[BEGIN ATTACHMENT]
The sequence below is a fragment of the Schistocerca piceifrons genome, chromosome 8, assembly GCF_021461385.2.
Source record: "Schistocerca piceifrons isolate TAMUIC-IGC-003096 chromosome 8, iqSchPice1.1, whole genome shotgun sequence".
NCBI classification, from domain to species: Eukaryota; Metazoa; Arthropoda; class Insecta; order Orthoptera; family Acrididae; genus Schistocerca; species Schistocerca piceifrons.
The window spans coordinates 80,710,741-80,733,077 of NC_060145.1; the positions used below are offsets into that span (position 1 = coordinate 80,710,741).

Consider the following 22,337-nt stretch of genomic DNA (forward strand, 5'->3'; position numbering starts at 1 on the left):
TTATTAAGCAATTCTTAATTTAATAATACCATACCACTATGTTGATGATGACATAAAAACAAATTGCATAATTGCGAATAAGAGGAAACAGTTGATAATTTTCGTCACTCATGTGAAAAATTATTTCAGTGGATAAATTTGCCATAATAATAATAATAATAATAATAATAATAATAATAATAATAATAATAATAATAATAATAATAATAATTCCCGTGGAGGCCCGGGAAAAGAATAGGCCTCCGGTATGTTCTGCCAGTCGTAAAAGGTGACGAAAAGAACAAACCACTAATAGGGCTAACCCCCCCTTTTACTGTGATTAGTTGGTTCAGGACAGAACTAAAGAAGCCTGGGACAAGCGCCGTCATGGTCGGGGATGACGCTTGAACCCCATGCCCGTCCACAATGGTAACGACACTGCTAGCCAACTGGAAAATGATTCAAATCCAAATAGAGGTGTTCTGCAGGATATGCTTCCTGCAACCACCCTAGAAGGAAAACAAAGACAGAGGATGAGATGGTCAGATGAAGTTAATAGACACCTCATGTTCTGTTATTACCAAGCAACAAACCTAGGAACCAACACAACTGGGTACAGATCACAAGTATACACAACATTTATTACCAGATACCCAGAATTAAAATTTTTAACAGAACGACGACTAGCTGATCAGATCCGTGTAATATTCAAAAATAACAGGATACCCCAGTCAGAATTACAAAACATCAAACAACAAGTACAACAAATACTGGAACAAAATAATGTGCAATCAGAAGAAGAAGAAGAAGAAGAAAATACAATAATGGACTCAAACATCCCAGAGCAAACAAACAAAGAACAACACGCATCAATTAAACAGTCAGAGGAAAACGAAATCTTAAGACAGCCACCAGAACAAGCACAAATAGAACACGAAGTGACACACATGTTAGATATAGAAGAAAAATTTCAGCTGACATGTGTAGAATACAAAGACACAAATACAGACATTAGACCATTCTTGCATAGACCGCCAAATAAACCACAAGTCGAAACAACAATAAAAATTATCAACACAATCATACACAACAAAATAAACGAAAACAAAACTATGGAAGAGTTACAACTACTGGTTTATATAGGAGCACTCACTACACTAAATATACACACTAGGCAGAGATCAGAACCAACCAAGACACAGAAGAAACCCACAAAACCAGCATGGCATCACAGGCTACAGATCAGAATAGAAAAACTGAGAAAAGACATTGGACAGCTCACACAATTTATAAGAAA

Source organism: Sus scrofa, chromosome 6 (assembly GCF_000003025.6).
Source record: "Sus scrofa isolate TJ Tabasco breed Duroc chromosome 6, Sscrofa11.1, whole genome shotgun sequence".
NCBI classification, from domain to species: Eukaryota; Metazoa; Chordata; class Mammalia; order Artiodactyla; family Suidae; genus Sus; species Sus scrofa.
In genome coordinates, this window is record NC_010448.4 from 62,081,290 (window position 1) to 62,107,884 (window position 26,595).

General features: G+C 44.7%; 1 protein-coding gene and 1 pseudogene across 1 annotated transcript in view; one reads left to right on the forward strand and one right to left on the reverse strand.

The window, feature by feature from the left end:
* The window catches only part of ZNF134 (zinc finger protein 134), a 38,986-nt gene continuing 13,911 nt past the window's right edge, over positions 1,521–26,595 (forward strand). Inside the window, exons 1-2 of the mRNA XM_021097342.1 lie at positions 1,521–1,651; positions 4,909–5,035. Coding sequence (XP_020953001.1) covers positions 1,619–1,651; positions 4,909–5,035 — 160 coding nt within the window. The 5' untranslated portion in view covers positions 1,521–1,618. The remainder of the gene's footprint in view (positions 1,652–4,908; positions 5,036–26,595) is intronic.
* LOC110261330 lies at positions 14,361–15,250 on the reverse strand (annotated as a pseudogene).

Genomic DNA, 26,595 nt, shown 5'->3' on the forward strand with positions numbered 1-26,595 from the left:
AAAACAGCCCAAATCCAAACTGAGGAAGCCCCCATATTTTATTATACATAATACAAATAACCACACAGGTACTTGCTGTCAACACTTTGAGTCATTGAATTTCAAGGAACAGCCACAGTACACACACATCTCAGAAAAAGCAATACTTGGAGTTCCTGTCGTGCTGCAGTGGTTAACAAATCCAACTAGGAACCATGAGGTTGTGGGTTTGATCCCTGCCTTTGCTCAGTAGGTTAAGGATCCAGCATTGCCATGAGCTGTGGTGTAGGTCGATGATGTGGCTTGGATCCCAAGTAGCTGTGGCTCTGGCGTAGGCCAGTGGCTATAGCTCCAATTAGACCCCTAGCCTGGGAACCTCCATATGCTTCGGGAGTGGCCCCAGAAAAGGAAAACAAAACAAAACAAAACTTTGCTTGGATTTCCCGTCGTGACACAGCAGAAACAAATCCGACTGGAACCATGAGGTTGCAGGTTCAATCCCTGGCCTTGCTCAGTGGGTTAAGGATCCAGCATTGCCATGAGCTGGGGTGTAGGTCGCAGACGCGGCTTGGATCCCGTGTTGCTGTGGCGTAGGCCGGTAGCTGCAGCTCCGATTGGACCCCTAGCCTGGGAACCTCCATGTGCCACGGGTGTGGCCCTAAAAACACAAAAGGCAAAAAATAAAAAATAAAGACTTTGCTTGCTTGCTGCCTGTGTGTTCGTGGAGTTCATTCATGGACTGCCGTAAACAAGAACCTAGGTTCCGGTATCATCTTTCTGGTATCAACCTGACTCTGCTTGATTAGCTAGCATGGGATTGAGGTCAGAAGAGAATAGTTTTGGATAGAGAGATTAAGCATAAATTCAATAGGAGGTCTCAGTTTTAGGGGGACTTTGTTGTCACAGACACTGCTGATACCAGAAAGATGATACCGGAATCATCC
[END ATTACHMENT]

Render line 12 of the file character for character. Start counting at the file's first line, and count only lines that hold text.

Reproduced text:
The window, feature by feature from the left end: